“We’re not going into Syria,” he said in excerpts of the interview on the station’s website. “But when I see people using horrible, horrible chemical weapons … and see these beautiful kids that are dead in their father’s arms, or you see kids gasping for life … when you see that, I immediately called (Defense Secretary) General Mattis.”

Tillerson traveled to Moscow with a joint message from Western powers that Russia should withdraw its support for Assad after a meeting of the Group of Seven industrialized economies also attended by Middle East allies.

Some of Washington’s allies had been wary of Trump, who spoke during his election campaign of seeking closer ties with Moscow and questioned the value of U.S. support for its traditional friends. Tillerson’s mission sees the Trump administration taking on the traditional U.S. role as spokesman for a unified Western position.

Trump’s relations with Russia are also a domestic issue, as U.S. intelligence agencies have accused Moscow of using computer hacking to intervene in the election to help Trump win. The FBI is investigating whether any Trump campaign figures colluded with Moscow, which the White House denies. —  By Yeganeh Torbati and Vladimir Soldatkin | MOSCOW

(writing by Peter Graff; Editing by Sonya Hepintall)

US donates 100 ventilators to Philippines

Robie de Guzman   •   August 28, 2020

U.S. Ambassador Sung Kim, Executive Secretary Salvador Medialdea, Department of Health Secretary Francisco Duque, and USAID Philippines Mission Director Lawrence Hardy II lead the handover of the ventilators at Malacañang Palace on Friday, August 28.

MANILA, Philippines – The United States on Friday donated 100 ventilators and associated supplies to the Philippines in support of its fight against the novel coronavirus disease (COVID-19) pandemic, its embassy in Manila said.

US Ambassador to the Philippines Sung Kim, Executive Secretary Salvador Medialdea, and Department of Health (DOH) Secretary Francisco Duque III led the turnover of the medical supplies at the Malacañang on Friday.

“These ventilators are part of the continued partnership between the American people and our Philippine friends, partners, and allies.  We will continue to work together to overcome COVID-19,” Ambassador Kim said in a statement.

In addition to the ventilators, the embassy said the U.S. Agency for International Development (USAID) will provide clinical training and technical assistance to support health facilities to operate ventilators. 

This donation brings the total U.S. contribution to the Philippines’ COVID-19 response to more than Php1 billion ($22.6 million), provided through the U.S. State Department, USAID, and the U.S. Department of Defense.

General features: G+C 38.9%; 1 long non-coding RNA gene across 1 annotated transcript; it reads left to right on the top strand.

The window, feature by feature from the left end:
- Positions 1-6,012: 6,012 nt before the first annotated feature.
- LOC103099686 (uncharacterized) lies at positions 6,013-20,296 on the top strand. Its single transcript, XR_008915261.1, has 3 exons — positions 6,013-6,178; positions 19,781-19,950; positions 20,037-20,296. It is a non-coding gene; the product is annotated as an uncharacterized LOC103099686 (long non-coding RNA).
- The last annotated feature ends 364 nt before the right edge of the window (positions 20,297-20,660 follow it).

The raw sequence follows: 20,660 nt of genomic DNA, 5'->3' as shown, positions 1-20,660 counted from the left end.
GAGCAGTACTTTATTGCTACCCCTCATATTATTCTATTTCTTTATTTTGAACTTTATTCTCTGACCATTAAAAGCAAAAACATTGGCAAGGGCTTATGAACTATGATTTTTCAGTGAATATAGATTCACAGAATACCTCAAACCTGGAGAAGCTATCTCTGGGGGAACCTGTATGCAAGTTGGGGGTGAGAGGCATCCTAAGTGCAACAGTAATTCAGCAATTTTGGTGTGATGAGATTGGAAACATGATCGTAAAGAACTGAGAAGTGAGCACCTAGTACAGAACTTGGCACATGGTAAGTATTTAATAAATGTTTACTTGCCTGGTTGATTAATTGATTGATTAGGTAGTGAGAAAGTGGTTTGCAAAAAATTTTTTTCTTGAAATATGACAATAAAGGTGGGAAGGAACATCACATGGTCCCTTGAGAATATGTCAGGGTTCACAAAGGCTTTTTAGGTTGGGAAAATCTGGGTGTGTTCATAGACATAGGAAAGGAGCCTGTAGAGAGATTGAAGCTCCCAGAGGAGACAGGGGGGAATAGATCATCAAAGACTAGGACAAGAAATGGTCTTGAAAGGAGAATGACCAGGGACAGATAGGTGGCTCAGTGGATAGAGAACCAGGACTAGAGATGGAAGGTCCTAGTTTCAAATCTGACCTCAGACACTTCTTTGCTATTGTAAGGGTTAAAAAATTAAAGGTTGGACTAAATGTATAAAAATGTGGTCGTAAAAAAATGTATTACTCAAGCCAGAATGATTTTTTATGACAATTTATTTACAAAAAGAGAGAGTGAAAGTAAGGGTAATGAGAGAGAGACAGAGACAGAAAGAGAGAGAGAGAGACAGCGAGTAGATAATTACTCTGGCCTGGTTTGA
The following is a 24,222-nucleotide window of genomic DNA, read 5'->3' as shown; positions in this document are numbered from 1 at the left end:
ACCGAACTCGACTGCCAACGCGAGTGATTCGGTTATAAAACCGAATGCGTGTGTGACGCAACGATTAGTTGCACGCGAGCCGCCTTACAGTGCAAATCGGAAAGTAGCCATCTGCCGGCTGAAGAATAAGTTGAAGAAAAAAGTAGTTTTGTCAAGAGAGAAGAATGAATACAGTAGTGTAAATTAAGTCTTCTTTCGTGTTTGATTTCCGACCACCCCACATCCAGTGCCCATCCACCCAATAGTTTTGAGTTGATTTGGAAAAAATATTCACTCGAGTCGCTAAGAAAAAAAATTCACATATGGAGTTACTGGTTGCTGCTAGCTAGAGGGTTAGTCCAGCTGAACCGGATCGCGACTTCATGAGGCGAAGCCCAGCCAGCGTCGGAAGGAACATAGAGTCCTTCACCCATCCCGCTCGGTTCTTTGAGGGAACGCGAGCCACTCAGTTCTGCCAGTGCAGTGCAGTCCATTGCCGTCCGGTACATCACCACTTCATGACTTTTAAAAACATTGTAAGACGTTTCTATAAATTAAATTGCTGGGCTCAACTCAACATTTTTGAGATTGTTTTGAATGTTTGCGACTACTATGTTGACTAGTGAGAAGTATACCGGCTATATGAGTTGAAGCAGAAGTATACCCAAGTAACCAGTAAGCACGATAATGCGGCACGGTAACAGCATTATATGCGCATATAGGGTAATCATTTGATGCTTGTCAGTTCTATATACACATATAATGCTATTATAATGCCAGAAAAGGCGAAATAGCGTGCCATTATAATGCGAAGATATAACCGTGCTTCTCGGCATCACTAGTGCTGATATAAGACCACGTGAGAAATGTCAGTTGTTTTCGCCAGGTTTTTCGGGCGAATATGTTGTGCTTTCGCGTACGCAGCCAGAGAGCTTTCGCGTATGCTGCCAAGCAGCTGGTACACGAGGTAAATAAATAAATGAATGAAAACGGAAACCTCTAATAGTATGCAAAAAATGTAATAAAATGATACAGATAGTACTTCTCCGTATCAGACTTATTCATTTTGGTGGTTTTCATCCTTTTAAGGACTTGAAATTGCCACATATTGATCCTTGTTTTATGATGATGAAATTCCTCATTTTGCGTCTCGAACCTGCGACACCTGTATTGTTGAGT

The embassy said the DOH will facilitate the delivery of the ventilators to hospitals located across the Philippines in coordination with USAID and the Office of Civil Defense.

DFA condoles with US Pres. Trump on the passing of his brother Robert

Marje Pelayo   •   August 17, 2020

MANILA, Philippines — The Department of Foreign Affairs (DFA) on Sunday (August 16) expressed its heartfelt sympathies to US President Donald Trump and Anne Marie Pallan on the passing of Trump’s younger brother Robert.

Trump expressed his message on the passing of Robert, 71, in a statement released by the Office of the Press Secretary on Saturday (August 15).

“It is with heavy heart that I share that my wonderful brother, Robert, peacefully passed away tonight. He was not just my brother, he was my best friend. He will be greatly missed, but we will meet again. His memory will live on in my heart forever. Robert, I love you. Rest in peace,” Trump said in the statement.

Robert Trump was three years younger than the 74-year-old president.

Unlike his celebrity older brother, Donald, Robert silently prospered as a business executive and real estate developer.

He died a day after President Trump paid an emotional visit on Friday (August 14) at a New York hospital before leaving for New Jersey.

There was no information about the cause of Robert’s passing but speaking before the press on Friday, Trump said his brother was “having a hard time” with an undisclosed illness.

Trump to give TikTok’s Chinese owner 45 days to reach deal to sell — sources

UNTV News   •   August 3, 2020

U.S. President Donald Trump has agreed to give China’s ByteDance 45 days to negotiate a sale of popular short-video app TikTok to Microsoft Corp, two people familiar with the matter said on Sunday (August 2).

U.S. officials have said TikTok under its Chinese parent poses a national risk because of the personal data it handles. Trump said on Friday (July 31) he was planning to ban TikTok in the United States after dismissing the idea of a sale to Microsoft.

But following a discussion between Trump and Microsoft CEO Satya Nadella, the Redwood, Washington-based company said in a statement on Sunday that it would continue negotiations to acquire TikTok from ByteDance, and that it aimed to reach a deal by Sept. 15.

It was not immediately clear what changed Trump’s mind. Banning TikTok would alienate many of its young users ahead of the U.S. presidential election in November, and would likely trigger a wave of legal challenges. Several prominent Republican lawmakers put out statements in the last two days urging Trump to back a sale of TikTok to Microsoft.

The negotiations between ByteDance and Microsoft will be overseen by the Committee on Foreign Investment in the United States (CFIUS), a U.S. government panel that has the right to block any agreement, according to the sources, who requested anonymity ahead of a White House announcement. Microsoft cautioned in its statement that there is no certainty a deal will be reached. (Reuters)

(Production: Bob Mezan)